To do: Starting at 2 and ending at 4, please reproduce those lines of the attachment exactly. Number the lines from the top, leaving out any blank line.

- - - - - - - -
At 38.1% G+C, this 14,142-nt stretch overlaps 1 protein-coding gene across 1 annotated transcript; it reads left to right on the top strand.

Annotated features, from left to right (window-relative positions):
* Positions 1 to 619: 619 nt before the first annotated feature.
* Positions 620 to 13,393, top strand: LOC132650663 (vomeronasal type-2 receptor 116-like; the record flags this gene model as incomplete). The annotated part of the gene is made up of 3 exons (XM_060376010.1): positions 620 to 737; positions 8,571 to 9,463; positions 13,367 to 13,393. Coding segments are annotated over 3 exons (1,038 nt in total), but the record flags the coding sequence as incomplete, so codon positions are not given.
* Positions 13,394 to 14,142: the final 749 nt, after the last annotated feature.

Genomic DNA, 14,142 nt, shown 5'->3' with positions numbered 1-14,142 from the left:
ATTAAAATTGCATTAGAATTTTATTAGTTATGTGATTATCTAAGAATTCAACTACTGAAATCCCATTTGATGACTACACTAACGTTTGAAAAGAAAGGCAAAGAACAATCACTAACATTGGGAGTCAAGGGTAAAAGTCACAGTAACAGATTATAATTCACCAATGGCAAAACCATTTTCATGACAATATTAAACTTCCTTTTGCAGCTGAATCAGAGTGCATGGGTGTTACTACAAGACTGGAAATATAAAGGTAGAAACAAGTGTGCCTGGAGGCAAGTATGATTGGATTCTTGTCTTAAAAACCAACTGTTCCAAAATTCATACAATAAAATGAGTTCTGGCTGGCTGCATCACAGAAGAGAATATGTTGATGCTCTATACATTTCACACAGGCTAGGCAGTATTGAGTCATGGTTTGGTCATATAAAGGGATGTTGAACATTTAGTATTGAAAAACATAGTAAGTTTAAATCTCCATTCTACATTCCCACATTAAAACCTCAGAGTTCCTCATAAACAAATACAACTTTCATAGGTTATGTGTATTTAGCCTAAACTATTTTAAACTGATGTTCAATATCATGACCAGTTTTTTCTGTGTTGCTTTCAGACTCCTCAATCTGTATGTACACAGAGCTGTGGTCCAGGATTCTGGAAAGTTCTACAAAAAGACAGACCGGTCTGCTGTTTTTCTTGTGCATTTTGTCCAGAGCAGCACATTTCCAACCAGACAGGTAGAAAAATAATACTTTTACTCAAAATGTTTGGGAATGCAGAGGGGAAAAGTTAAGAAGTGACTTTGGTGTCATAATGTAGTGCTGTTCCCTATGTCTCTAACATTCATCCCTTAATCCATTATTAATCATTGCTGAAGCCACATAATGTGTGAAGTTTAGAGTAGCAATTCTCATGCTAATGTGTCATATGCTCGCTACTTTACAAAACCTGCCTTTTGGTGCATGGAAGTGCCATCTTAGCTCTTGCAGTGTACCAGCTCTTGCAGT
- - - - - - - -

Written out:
Annotated features, from left to right (window-relative positions):
* Positions 1 to 619: 619 nt before the first annotated feature.
* Positions 620 to 13,393, top strand: LOC132650663 (vomeronasal type-2 receptor 116-like; the record flags this gene model as incomplete). The annotated part of the gene is made up of 3 exons (XM_060376010.1): positions 620 to 737; positions 8,571 to 9,463; positions 13,367 to 13,393. Coding segments are annotated over 3 exons (1,038 nt in total), but the record flags the coding sequence as incomplete, so codon positions are not given.